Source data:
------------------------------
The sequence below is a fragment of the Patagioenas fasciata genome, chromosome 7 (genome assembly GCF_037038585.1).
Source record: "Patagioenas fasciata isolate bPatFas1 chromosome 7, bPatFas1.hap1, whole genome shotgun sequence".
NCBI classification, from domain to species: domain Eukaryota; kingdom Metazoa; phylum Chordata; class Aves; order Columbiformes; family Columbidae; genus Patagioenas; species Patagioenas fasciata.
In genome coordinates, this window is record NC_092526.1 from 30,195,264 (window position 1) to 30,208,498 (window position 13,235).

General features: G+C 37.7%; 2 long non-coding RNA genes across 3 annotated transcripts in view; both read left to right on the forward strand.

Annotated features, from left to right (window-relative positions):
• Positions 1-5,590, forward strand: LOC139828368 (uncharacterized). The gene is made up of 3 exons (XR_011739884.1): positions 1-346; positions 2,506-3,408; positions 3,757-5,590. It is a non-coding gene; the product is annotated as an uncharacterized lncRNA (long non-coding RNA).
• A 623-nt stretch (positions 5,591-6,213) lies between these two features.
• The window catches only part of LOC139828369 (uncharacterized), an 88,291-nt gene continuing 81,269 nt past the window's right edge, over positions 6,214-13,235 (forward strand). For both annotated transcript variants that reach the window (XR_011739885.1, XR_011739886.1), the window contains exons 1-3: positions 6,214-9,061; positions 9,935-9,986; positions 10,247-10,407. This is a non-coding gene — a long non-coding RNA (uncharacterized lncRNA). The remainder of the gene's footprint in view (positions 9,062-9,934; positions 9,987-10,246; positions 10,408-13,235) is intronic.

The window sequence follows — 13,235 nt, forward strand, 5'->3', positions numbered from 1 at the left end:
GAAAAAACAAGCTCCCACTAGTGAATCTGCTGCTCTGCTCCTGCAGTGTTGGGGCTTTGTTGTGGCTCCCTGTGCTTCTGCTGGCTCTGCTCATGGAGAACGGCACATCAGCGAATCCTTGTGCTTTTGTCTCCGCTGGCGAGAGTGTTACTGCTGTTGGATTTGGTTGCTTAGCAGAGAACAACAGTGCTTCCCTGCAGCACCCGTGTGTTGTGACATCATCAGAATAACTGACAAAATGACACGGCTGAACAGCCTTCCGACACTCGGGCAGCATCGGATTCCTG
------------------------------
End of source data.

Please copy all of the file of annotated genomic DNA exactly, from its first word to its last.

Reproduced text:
The sequence below is a fragment of the Patagioenas fasciata genome, chromosome 7 (genome assembly GCF_037038585.1).
Source record: "Patagioenas fasciata isolate bPatFas1 chromosome 7, bPatFas1.hap1, whole genome shotgun sequence".
NCBI classification, from domain to species: domain Eukaryota; kingdom Metazoa; phylum Chordata; class Aves; order Columbiformes; family Columbidae; genus Patagioenas; species Patagioenas fasciata.
In genome coordinates, this window is record NC_092526.1 from 30,195,264 (window position 1) to 30,208,498 (window position 13,235).

General features: G+C 37.7%; 2 long non-coding RNA genes across 3 annotated transcripts in view; both read left to right on the forward strand.

Annotated features, from left to right (window-relative positions):
• Positions 1-5,590, forward strand: LOC139828368 (uncharacterized). The gene is made up of 3 exons (XR_011739884.1): positions 1-346; positions 2,506-3,408; positions 3,757-5,590. It is a non-coding gene; the product is annotated as an uncharacterized lncRNA (long non-coding RNA).
• A 623-nt stretch (positions 5,591-6,213) lies between these two features.
• The window catches only part of LOC139828369 (uncharacterized), an 88,291-nt gene continuing 81,269 nt past the window's right edge, over positions 6,214-13,235 (forward strand). For both annotated transcript variants that reach the window (XR_011739885.1, XR_011739886.1), the window contains exons 1-3: positions 6,214-9,061; positions 9,935-9,986; positions 10,247-10,407. This is a non-coding gene — a long non-coding RNA (uncharacterized lncRNA). The remainder of the gene's footprint in view (positions 9,062-9,934; positions 9,987-10,246; positions 10,408-13,235) is intronic.

The window sequence follows — 13,235 nt, forward strand, 5'->3', positions numbered from 1 at the left end:
GAAAAAACAAGCTCCCACTAGTGAATCTGCTGCTCTGCTCCTGCAGTGTTGGGGCTTTGTTGTGGCTCCCTGTGCTTCTGCTGGCTCTGCTCATGGAGAACGGCACATCAGCGAATCCTTGTGCTTTTGTCTCCGCTGGCGAGAGTGTTACTGCTGTTGGATTTGGTTGCTTAGCAGAGAACAACAGTGCTTCCCTGCAGCACCCGTGTGTTGTGACATCATCAGAATAACTGACAAAATGACACGGCTGAACAGCCTTCCGACACTCGGGCAGCATCGGATTCCTG